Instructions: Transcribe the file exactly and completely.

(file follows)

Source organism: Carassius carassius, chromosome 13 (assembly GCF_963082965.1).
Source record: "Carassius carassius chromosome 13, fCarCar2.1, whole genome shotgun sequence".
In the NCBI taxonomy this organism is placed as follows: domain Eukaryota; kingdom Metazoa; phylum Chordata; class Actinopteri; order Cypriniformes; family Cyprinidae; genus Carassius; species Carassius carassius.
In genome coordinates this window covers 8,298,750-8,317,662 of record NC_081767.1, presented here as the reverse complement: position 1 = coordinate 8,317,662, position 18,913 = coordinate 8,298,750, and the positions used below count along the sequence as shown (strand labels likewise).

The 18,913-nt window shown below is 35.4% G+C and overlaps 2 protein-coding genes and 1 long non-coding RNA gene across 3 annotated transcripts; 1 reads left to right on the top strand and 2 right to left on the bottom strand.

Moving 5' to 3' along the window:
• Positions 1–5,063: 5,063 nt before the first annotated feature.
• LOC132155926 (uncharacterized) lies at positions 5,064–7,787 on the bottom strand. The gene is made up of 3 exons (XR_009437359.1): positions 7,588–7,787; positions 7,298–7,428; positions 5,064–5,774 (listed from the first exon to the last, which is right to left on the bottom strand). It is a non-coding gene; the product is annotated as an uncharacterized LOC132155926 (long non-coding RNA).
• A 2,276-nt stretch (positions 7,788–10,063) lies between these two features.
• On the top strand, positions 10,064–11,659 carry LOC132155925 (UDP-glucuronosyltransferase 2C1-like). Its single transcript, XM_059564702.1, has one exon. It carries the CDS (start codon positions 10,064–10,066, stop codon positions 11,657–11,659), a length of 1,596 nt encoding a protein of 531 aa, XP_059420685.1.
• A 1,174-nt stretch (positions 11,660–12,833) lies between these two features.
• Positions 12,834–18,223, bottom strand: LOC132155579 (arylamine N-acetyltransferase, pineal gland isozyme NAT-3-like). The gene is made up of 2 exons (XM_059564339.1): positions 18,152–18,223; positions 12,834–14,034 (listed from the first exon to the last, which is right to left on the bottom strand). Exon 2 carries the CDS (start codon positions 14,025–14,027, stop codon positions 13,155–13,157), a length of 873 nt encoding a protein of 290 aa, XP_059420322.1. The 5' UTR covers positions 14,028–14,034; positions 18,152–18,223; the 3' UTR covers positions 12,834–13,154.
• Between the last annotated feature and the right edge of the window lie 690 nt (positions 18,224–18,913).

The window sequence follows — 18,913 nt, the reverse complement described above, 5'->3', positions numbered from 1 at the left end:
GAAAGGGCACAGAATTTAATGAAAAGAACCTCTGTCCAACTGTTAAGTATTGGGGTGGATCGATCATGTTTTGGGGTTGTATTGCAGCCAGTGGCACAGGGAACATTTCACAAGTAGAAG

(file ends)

Source organism: Carassius carassius, chromosome 13 (assembly GCF_963082965.1).
Source record: "Carassius carassius chromosome 13, fCarCar2.1, whole genome shotgun sequence".
In the NCBI taxonomy this organism is placed as follows: domain Eukaryota; kingdom Metazoa; phylum Chordata; class Actinopteri; order Cypriniformes; family Cyprinidae; genus Carassius; species Carassius carassius.
In genome coordinates this window covers 8,298,750-8,317,662 of record NC_081767.1, presented here as the reverse complement: position 1 = coordinate 8,317,662, position 18,913 = coordinate 8,298,750, and the positions used below count along the sequence as shown (strand labels likewise).

The 18,913-nt window shown below is 35.4% G+C and overlaps 2 protein-coding genes and 1 long non-coding RNA gene across 3 annotated transcripts; 1 reads left to right on the top strand and 2 right to left on the bottom strand.

Moving 5' to 3' along the window:
• Positions 1–5,063: 5,063 nt before the first annotated feature.
• LOC132155926 (uncharacterized) lies at positions 5,064–7,787 on the bottom strand. The gene is made up of 3 exons (XR_009437359.1): positions 7,588–7,787; positions 7,298–7,428; positions 5,064–5,774 (listed from the first exon to the last, which is right to left on the bottom strand). It is a non-coding gene; the product is annotated as an uncharacterized LOC132155926 (long non-coding RNA).
• A 2,276-nt stretch (positions 7,788–10,063) lies between these two features.
• On the top strand, positions 10,064–11,659 carry LOC132155925 (UDP-glucuronosyltransferase 2C1-like). Its single transcript, XM_059564702.1, has one exon. It carries the CDS (start codon positions 10,064–10,066, stop codon positions 11,657–11,659), a length of 1,596 nt encoding a protein of 531 aa, XP_059420685.1.
• A 1,174-nt stretch (positions 11,660–12,833) lies between these two features.
• Positions 12,834–18,223, bottom strand: LOC132155579 (arylamine N-acetyltransferase, pineal gland isozyme NAT-3-like). The gene is made up of 2 exons (XM_059564339.1): positions 18,152–18,223; positions 12,834–14,034 (listed from the first exon to the last, which is right to left on the bottom strand). Exon 2 carries the CDS (start codon positions 14,025–14,027, stop codon positions 13,155–13,157), a length of 873 nt encoding a protein of 290 aa, XP_059420322.1. The 5' UTR covers positions 14,028–14,034; positions 18,152–18,223; the 3' UTR covers positions 12,834–13,154.
• Between the last annotated feature and the right edge of the window lie 690 nt (positions 18,224–18,913).

The window sequence follows — 18,913 nt, the reverse complement described above, 5'->3', positions numbered from 1 at the left end:
GAAAGGGCACAGAATTTAATGAAAAGAACCTCTGTCCAACTGTTAAGTATTGGGGTGGATCGATCATGTTTTGGGGTTGTATTGCAGCCAGTGGCACAGGGAACATTTCACAAGTAGAAG